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Senior tourists can visit the Coos Historical and Maritime Museum and the Coos Art Museum. If attractions aren’t what you’re looking for you can spend a day taking a scenic drive on one of the Coos Bay area’s byways, back-ways, or historical routes exploring the diverse wildlife and scenery.

The Oregon Coast is Oregon’s number one tourist destination. Senior visitors come from all over to enjoy the scenic beauty, historical sites and wide variety of recreation opportunities. You will have many wonderful, scenic memories.  jeb


Seniors Enjoy Glasgow in Big Sky Country

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Glasgow, a town near Fort Peck Lake is the county seat of Valley County, Montana. The population runs just over 3,500. The Scotties of Glasgow High School have put the town on the map with 46 Montana State Championships in their storied history.  

A major draw for senior tourists is the Glasgow Pioneer Museum of Valley County where you will find some super genealogical archives and the Western Reading Room.

 The town was named after Glasgow, Scotland and overlooks the Milk River Valley. The river is a major tributary of the Missouri River. Glasgow, maintains its roots as a busy agricultural and commerce hub in Northeastern, Montana. In the 1960s the population flourished up to 12,000 because of Glasgow Air Force Base (SAC).

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This small town has much to offer the senior traveler and families relocating from another area. Like so many Montana towns, Glasgow began as a railroad town in the 1880′s. Today its economy is heavily dependent on agriculture. Wheat, alfalfa, and barley are the main crops with a large number of beef cattle herds as well.

Water pastimes such as fishing, swimming, and boating are popular on the nearby Missouri River and Fort Peck Lake. The city even has its own international airport, so you can fly in yourself.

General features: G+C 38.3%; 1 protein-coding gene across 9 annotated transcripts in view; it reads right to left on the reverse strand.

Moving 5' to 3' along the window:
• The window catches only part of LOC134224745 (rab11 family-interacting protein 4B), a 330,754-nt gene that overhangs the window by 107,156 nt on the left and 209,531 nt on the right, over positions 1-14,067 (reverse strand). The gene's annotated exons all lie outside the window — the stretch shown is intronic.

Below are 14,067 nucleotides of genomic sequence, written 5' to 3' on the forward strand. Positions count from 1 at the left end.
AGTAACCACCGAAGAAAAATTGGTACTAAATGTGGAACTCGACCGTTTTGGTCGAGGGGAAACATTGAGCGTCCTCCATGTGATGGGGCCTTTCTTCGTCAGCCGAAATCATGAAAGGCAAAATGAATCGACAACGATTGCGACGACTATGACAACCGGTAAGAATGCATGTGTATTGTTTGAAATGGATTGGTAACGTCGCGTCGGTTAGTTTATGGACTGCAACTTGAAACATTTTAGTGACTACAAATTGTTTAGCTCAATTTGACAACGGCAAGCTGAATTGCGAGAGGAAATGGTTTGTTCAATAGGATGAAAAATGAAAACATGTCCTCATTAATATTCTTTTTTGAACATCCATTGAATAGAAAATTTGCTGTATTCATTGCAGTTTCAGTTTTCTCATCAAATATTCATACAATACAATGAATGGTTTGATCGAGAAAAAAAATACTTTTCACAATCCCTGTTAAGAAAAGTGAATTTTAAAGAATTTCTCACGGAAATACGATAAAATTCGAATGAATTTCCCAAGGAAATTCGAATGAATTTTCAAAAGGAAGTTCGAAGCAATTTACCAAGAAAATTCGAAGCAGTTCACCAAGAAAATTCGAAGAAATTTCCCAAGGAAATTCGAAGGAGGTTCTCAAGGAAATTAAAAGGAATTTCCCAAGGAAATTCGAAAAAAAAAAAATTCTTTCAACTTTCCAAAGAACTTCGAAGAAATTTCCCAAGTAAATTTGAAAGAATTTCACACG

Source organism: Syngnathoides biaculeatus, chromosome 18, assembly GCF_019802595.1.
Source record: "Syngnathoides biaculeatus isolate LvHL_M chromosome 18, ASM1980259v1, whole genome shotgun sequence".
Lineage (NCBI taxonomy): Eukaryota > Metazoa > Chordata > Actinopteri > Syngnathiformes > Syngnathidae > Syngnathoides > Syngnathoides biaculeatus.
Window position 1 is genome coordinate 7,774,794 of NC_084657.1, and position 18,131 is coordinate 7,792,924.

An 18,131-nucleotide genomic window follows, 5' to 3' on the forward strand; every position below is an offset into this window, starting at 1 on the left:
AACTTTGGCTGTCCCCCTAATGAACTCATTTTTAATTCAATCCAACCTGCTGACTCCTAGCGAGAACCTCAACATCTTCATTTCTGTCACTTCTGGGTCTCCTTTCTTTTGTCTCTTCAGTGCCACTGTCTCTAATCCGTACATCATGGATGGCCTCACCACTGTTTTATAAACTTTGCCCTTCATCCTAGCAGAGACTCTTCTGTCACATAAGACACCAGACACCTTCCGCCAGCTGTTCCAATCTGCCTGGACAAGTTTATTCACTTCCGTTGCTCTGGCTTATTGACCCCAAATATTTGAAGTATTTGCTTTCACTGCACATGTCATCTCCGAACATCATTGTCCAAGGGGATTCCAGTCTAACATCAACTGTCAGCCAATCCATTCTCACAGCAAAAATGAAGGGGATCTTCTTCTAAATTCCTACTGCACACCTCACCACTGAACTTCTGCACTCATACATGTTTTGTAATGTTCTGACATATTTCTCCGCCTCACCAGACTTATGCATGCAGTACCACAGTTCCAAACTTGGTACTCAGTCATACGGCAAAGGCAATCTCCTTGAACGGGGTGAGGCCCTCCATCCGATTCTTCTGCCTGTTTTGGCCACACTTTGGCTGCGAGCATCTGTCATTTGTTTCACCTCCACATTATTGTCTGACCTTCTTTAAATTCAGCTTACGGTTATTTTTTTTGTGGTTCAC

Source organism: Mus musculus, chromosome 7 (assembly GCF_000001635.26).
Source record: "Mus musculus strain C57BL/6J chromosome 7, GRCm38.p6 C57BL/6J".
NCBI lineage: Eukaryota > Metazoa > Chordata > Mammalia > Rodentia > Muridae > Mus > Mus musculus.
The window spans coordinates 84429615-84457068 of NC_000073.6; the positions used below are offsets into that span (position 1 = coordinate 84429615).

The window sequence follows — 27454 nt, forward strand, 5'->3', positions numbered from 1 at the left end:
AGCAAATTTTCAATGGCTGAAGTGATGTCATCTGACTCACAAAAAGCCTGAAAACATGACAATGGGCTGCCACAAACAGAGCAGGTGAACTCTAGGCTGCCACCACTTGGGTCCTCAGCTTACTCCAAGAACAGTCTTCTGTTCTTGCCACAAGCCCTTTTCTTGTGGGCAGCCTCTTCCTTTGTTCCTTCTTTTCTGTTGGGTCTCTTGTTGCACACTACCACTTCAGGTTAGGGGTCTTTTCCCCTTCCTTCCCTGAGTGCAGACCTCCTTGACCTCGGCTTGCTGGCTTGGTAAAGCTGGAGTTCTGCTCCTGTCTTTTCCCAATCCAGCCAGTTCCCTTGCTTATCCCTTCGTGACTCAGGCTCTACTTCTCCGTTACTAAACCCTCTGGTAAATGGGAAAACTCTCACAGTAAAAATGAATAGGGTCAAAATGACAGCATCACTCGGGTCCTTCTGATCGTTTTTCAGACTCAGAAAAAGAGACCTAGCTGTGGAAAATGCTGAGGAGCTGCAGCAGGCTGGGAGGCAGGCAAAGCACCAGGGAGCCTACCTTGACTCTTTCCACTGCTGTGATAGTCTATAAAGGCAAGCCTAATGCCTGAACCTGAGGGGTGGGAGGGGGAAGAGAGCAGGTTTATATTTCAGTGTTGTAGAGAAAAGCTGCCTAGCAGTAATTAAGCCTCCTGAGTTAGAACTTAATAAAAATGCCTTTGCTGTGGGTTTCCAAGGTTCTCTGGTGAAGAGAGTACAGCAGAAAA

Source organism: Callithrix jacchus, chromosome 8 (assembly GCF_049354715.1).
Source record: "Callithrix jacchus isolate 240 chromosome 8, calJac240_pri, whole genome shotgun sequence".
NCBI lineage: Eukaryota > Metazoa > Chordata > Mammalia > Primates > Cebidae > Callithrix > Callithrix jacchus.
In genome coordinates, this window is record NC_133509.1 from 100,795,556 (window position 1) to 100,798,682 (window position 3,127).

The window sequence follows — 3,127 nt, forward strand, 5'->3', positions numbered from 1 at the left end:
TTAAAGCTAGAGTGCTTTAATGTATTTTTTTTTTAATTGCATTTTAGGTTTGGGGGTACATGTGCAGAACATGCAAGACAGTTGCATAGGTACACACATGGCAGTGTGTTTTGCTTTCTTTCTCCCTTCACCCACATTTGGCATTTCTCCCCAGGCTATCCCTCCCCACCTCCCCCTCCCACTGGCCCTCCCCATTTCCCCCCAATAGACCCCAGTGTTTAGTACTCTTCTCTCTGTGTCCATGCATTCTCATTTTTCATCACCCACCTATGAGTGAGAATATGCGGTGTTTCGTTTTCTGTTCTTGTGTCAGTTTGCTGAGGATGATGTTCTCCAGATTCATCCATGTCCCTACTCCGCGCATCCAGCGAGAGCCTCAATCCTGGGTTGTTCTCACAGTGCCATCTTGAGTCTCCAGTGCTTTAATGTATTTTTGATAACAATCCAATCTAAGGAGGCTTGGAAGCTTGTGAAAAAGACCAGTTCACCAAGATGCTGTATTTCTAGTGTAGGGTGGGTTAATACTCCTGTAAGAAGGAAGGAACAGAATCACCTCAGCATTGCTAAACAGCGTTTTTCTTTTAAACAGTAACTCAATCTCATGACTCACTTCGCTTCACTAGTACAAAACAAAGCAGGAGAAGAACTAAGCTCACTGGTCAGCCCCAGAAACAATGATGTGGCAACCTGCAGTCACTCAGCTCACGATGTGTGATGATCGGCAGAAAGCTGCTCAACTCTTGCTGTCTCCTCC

Seniors Birders and Wildlife Enthusiasts Welcomed

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Senior visitors are guaranteed to see wildlife all around as you travel northeast Montana’s roads and highways, lakes and rivers. Bighorn sheep, deer, elk, and pronghorn antelope are among the large mammals you’ll see on Montana prairies. Birders will thrill at the variety of resident and migrating birds found in the region, including pheasants, grouse, osprey, eagles, and cranes.

 American Indians inhabited the region for centuries, and extensive buffalo and pronghorn antelope herds provided ample food for the nomadic tribes. The Nakoda, Lakota and Dakota peoples alternately inhabited and claimed the region from the 16th to the late 19th centuries.

In 1804 the Lewis and Clark Expedition came within 15 miles of the future site of the city of Glasgow and noted the extensive herds of buffalo and various game.

Glasgow was founded in 1887 as a railroad town by James Hill, who was responsible for creating many communities along what is called the High-Line of the BNSF Railway.

Glasgow is served daily westbound and eastbound by Amtrak’s Empire Builder so senior travelers can easily arrive in town by train or car. Enjoy your visit to Glasgow.  jeb


Seniors Get Lost In Woodstock

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Just for the fun of it, this senior input “Best Small Towns in the US” into a search engine and up came Woodstock and two others. So welcome to Woodstock, Vermont, (pop 900+) one of New England’s premier four season vacation destinations.